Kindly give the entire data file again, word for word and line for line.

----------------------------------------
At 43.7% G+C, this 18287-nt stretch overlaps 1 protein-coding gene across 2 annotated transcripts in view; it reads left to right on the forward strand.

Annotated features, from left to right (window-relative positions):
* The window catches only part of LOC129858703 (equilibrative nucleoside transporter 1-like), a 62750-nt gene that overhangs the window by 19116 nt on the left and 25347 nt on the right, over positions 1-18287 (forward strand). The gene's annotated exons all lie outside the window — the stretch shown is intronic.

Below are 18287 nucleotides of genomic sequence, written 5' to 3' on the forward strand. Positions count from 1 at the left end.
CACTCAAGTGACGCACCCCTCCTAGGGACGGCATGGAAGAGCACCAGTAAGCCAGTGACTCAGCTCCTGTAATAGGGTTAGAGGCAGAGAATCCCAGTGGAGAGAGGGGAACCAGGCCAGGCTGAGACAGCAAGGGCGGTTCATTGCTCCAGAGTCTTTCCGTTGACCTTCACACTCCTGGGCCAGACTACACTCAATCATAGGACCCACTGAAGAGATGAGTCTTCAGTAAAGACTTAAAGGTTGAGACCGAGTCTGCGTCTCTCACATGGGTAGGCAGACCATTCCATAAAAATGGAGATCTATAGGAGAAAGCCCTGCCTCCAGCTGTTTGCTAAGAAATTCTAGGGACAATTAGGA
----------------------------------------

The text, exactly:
At 43.7% G+C, this 18287-nt stretch overlaps 1 protein-coding gene across 2 annotated transcripts in view; it reads left to right on the forward strand.

Annotated features, from left to right (window-relative positions):
* The window catches only part of LOC129858703 (equilibrative nucleoside transporter 1-like), a 62750-nt gene that overhangs the window by 19116 nt on the left and 25347 nt on the right, over positions 1-18287 (forward strand). The gene's annotated exons all lie outside the window — the stretch shown is intronic.

Below are 18287 nucleotides of genomic sequence, written 5' to 3' on the forward strand. Positions count from 1 at the left end.
CACTCAAGTGACGCACCCCTCCTAGGGACGGCATGGAAGAGCACCAGTAAGCCAGTGACTCAGCTCCTGTAATAGGGTTAGAGGCAGAGAATCCCAGTGGAGAGAGGGGAACCAGGCCAGGCTGAGACAGCAAGGGCGGTTCATTGCTCCAGAGTCTTTCCGTTGACCTTCACACTCCTGGGCCAGACTACACTCAATCATAGGACCCACTGAAGAGATGAGTCTTCAGTAAAGACTTAAAGGTTGAGACCGAGTCTGCGTCTCTCACATGGGTAGGCAGACCATTCCATAAAAATGGAGATCTATAGGAGAAAGCCCTGCCTCCAGCTGTTTGCTAAGAAATTCTAGGGACAATTAGGA